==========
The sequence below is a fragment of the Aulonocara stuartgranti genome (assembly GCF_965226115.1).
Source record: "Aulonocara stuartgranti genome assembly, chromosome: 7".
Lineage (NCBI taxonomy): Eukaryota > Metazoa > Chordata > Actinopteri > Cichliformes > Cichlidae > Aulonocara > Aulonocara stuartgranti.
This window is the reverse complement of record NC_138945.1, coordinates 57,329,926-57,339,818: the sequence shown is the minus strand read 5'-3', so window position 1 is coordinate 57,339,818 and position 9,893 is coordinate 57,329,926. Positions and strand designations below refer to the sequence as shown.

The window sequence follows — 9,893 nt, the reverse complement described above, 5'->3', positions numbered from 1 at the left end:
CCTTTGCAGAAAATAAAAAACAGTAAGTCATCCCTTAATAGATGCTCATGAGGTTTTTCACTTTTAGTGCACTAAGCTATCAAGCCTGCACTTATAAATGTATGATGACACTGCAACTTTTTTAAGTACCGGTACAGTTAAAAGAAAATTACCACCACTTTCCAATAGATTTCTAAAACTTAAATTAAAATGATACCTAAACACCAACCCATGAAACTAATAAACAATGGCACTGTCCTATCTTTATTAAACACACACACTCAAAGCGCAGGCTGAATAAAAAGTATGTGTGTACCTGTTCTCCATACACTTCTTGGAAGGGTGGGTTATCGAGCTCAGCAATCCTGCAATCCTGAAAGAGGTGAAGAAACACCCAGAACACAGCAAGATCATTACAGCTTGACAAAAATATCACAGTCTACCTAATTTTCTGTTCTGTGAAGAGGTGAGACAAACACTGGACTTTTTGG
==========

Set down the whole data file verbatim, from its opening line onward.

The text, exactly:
The sequence below is a fragment of the Aulonocara stuartgranti genome (assembly GCF_965226115.1).
Source record: "Aulonocara stuartgranti genome assembly, chromosome: 7".
Lineage (NCBI taxonomy): Eukaryota > Metazoa > Chordata > Actinopteri > Cichliformes > Cichlidae > Aulonocara > Aulonocara stuartgranti.
This window is the reverse complement of record NC_138945.1, coordinates 57,329,926-57,339,818: the sequence shown is the minus strand read 5'-3', so window position 1 is coordinate 57,339,818 and position 9,893 is coordinate 57,329,926. Positions and strand designations below refer to the sequence as shown.

The window sequence follows — 9,893 nt, the reverse complement described above, 5'->3', positions numbered from 1 at the left end:
CCTTTGCAGAAAATAAAAAACAGTAAGTCATCCCTTAATAGATGCTCATGAGGTTTTTCACTTTTAGTGCACTAAGCTATCAAGCCTGCACTTATAAATGTATGATGACACTGCAACTTTTTTAAGTACCGGTACAGTTAAAAGAAAATTACCACCACTTTCCAATAGATTTCTAAAACTTAAATTAAAATGATACCTAAACACCAACCCATGAAACTAATAAACAATGGCACTGTCCTATCTTTATTAAACACACACACTCAAAGCGCAGGCTGAATAAAAAGTATGTGTGTACCTGTTCTCCATACACTTCTTGGAAGGGTGGGTTATCGAGCTCAGCAATCCTGCAATCCTGAAAGAGGTGAAGAAACACCCAGAACACAGCAAGATCATTACAGCTTGACAAAAATATCACAGTCTACCTAATTTTCTGTTCTGTGAAGAGGTGAGACAAACACTGGACTTTTTGG